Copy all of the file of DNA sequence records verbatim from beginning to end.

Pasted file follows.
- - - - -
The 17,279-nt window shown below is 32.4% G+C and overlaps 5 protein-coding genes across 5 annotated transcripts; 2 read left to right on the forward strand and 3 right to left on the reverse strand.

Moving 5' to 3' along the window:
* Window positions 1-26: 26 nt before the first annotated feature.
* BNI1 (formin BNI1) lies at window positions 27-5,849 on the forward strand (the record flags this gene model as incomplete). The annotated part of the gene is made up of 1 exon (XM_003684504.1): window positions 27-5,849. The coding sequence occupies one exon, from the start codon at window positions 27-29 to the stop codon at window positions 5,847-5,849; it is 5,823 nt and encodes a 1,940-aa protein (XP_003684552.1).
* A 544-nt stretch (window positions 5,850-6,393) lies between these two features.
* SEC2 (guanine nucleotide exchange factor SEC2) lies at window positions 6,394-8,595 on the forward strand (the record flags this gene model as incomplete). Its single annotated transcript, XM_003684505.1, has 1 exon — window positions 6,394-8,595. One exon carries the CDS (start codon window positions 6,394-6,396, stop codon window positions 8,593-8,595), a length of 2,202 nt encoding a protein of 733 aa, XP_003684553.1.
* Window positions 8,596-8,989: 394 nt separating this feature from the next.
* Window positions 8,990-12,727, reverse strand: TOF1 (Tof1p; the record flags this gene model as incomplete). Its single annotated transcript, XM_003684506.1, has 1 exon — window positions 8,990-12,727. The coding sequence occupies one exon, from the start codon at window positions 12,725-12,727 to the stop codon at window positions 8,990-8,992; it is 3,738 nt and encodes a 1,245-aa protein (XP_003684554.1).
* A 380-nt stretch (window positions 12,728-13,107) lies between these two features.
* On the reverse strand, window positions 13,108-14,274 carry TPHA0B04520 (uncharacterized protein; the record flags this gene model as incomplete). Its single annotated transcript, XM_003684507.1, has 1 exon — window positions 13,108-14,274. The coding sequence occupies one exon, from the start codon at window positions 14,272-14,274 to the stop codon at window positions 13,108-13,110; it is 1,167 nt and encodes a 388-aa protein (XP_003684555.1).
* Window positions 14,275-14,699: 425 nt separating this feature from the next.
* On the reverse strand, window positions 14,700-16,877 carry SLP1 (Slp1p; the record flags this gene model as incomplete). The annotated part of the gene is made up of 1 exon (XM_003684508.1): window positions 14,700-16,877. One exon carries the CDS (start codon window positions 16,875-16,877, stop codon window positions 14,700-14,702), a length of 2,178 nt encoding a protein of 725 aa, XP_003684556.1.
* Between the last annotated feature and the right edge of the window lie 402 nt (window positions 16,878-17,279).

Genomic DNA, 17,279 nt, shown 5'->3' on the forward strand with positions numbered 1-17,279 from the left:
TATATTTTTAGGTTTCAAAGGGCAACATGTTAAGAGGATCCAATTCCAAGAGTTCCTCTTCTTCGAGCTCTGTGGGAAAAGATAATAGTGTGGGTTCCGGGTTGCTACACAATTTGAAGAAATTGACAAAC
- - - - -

The 17,279-nt window shown below is 32.4% G+C and overlaps 5 protein-coding genes across 5 annotated transcripts; 2 read left to right on the forward strand and 3 right to left on the reverse strand.

Moving 5' to 3' along the window:
* Window positions 1-26: 26 nt before the first annotated feature.
* BNI1 (formin BNI1) lies at window positions 27-5,849 on the forward strand (the record flags this gene model as incomplete). The annotated part of the gene is made up of 1 exon (XM_003684504.1): window positions 27-5,849. The coding sequence occupies one exon, from the start codon at window positions 27-29 to the stop codon at window positions 5,847-5,849; it is 5,823 nt and encodes a 1,940-aa protein (XP_003684552.1).
* A 544-nt stretch (window positions 5,850-6,393) lies between these two features.
* SEC2 (guanine nucleotide exchange factor SEC2) lies at window positions 6,394-8,595 on the forward strand (the record flags this gene model as incomplete). Its single annotated transcript, XM_003684505.1, has 1 exon — window positions 6,394-8,595. One exon carries the CDS (start codon window positions 6,394-6,396, stop codon window positions 8,593-8,595), a length of 2,202 nt encoding a protein of 733 aa, XP_003684553.1.
* Window positions 8,596-8,989: 394 nt separating this feature from the next.
* Window positions 8,990-12,727, reverse strand: TOF1 (Tof1p; the record flags this gene model as incomplete). Its single annotated transcript, XM_003684506.1, has 1 exon — window positions 8,990-12,727. The coding sequence occupies one exon, from the start codon at window positions 12,725-12,727 to the stop codon at window positions 8,990-8,992; it is 3,738 nt and encodes a 1,245-aa protein (XP_003684554.1).
* A 380-nt stretch (window positions 12,728-13,107) lies between these two features.
* On the reverse strand, window positions 13,108-14,274 carry TPHA0B04520 (uncharacterized protein; the record flags this gene model as incomplete). Its single annotated transcript, XM_003684507.1, has 1 exon — window positions 13,108-14,274. The coding sequence occupies one exon, from the start codon at window positions 14,272-14,274 to the stop codon at window positions 13,108-13,110; it is 1,167 nt and encodes a 388-aa protein (XP_003684555.1).
* Window positions 14,275-14,699: 425 nt separating this feature from the next.
* On the reverse strand, window positions 14,700-16,877 carry SLP1 (Slp1p; the record flags this gene model as incomplete). The annotated part of the gene is made up of 1 exon (XM_003684508.1): window positions 14,700-16,877. One exon carries the CDS (start codon window positions 16,875-16,877, stop codon window positions 14,700-14,702), a length of 2,178 nt encoding a protein of 725 aa, XP_003684556.1.
* Between the last annotated feature and the right edge of the window lie 402 nt (window positions 16,878-17,279).

Genomic DNA, 17,279 nt, shown 5'->3' on the forward strand with positions numbered 1-17,279 from the left:
TATATTTTTAGGTTTCAAAGGGCAACATGTTAAGAGGATCCAATTCCAAGAGTTCCTCTTCTTCGAGCTCTGTGGGAAAAGATAATAGTGTGGGTTCCGGGTTGCTACACAATTTGAAGAAATTGACAAAC